Current Conditions


Kamloops News

MICHAELS: Riding the wave of election ennui to a hopeful future

October 09, 2019 - 1:30 PM



Once upon a time, I envied the next wave of voters. As a member of Generation X, there weren’t many political figures for me and my peers to swoon over or stand behind as we became politically engaged. 

We had old curmudgeons whose brand of politics challenged consciousness let alone engagement, according to a column I wrote more than a decade ago.

The future round of new voters, I figured, would have it better.

For one thing, I’d said ever-so-naively, there was a bright-eyed Justin Trudeau waiting in the wings and it was clear he’d be prime minister one day.

He’d shake things up, legitimize idealism and cast aside the army of grey-suit-wearing accountants armed with snide barbs and backroom deals, who passed for Canadian politicians.

His arrival, I figured, would lure more of his kind to the political arena and that low youth voter rate would be turned on its head, while someone who was willing to fight for women, Mother Nature, ethnic minorities, and the ability for all Canadians to benefit from the economy they contributed to would take centre stage. 

Fast forward to this week, not long before another election, and I’ve long since been disabused of the notion that there’s a hero waiting in the wings.

Trudeau, for one, is no more impervious to scandal than the “pussy-grabbing” game show host turned president from south of the border, though mentioning the two in the same breath is actually ludicrous.

He’s a privileged white guy, not an orange monster. 

And, while his political opponents are younger, some tend to bring a little more “he said what? “ than “Je ne sais quoi” to the stage. Others are just... meh.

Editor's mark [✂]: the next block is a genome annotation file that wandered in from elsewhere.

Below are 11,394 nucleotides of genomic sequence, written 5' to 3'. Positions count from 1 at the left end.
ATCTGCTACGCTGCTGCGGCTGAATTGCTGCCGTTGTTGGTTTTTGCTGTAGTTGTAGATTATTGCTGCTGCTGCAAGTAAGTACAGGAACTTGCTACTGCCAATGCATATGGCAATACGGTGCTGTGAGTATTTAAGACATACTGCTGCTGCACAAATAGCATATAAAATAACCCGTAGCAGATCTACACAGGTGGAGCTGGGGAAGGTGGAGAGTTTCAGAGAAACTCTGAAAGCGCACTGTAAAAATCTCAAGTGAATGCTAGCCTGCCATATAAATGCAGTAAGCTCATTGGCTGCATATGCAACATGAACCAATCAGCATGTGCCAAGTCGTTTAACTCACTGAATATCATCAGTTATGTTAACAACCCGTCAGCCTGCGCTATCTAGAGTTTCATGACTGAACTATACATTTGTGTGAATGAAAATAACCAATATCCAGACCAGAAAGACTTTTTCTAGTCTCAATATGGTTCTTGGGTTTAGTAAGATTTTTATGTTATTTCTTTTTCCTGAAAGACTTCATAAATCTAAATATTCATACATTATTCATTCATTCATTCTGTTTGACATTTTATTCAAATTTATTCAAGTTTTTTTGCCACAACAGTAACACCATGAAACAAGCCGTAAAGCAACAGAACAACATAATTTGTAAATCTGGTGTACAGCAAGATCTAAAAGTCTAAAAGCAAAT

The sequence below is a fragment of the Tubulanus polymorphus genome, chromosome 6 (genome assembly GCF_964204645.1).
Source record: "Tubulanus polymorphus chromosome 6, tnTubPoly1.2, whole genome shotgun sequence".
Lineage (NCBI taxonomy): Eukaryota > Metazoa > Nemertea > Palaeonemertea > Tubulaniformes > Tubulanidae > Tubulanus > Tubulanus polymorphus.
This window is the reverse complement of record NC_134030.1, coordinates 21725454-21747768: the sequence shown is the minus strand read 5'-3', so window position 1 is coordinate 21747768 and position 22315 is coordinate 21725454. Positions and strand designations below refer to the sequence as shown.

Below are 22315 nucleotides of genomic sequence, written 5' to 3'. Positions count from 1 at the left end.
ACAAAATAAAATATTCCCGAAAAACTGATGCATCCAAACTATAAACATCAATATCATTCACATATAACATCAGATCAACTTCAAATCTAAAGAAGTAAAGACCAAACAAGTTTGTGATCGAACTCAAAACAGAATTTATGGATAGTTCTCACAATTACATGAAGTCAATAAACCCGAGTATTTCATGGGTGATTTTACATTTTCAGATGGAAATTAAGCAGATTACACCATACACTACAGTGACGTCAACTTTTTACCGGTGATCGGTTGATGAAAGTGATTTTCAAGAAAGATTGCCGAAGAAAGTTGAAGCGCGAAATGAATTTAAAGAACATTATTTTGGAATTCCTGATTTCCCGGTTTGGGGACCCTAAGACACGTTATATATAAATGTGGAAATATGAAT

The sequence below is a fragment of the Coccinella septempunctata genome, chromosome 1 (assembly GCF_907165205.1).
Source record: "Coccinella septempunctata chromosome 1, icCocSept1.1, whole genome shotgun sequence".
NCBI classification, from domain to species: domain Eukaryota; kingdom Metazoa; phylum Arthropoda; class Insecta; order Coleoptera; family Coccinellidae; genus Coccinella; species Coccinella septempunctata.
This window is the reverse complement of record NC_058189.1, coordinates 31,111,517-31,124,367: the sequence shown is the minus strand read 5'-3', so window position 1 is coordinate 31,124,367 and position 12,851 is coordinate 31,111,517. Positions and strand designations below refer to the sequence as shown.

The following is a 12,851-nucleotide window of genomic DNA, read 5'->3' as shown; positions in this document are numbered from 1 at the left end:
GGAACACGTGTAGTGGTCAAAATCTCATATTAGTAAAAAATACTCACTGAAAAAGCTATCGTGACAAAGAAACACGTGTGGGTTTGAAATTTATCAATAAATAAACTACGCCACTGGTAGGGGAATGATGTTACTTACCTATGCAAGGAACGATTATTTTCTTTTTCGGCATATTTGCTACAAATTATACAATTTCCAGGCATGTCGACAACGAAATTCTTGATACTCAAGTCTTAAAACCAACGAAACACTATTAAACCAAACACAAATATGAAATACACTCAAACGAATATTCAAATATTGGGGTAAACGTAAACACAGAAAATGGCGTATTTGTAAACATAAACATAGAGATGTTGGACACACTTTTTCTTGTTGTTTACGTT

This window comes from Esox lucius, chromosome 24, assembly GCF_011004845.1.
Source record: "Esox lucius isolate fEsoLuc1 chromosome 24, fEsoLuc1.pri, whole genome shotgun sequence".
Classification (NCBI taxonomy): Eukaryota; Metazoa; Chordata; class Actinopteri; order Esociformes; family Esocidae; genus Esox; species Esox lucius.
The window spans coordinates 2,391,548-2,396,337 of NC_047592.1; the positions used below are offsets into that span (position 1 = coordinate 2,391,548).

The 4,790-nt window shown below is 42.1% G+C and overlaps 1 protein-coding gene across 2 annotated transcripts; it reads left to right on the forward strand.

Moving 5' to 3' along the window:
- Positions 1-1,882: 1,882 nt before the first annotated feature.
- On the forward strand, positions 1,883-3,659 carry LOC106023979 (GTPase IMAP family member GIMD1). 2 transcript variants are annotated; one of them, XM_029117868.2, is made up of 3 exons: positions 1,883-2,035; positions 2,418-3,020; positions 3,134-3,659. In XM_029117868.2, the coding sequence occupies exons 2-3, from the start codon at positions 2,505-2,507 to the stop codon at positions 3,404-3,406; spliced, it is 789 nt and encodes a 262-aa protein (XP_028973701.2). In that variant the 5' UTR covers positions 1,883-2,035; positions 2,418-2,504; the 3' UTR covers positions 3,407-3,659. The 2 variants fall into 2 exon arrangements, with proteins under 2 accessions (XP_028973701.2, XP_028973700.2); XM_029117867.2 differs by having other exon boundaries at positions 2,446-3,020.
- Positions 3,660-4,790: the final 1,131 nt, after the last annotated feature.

Youth, I’ve learned as mine has drained away, isn’t exactly the key ingredient to leadership.

The desire to protect all that’s good in the world may, however, be where youth take the lead.

That’s the biggest takeaway from this election cycle thus far.

That future generation I once envied are not entering an ideal world and more of them are aware of that and ready and willing to do something about it. 

As has been seen in recent climate strikes, both locally and beyond our borders, and at political forums, youth engagement seems higher than ever and they're even luring some of the grey-suit class to stand by their side and consider the issues they failed to pay attention to for generations.

Even the quality of the young candidates in this election cycle is worth noting.

NDPer Justin Kulik and Green Party Travis Ashley are young, but neither is even remotely a no-hoper. No-hopers being the people that parties run that have no hope of being elected, at least that's what we should all hope for. 

These two are bright and engaging and they’re not letting the political conversation roll over them in waves of red and blue. They're rising to the challenge being presented at door steps, in rallies and during political debate. 

I'm not naive enough to say they get elected this cycle, though who can really say for sure. I do know, they and the legions of people both young and not-so-much who have been forcing the conversation to be about more than the same ol' Canadian issues have given me something to engage in.

Now let's just see how engaged all these young people are when election day rolls around. It would give this reformed idealist cause for new hope, which is the story that any proper Gen Xer really needs. 

We welcome your comments and opinions on our stories but play nice. We won't censor or delete comments unless they contain off-topic statements or links, unnecessary vulgarity, false facts, spam or obviously fake profiles. If you have any concerns about what you see in comments, email the editor. 

News from © iNFOnews, 2019

View Site in: Desktop | Mobile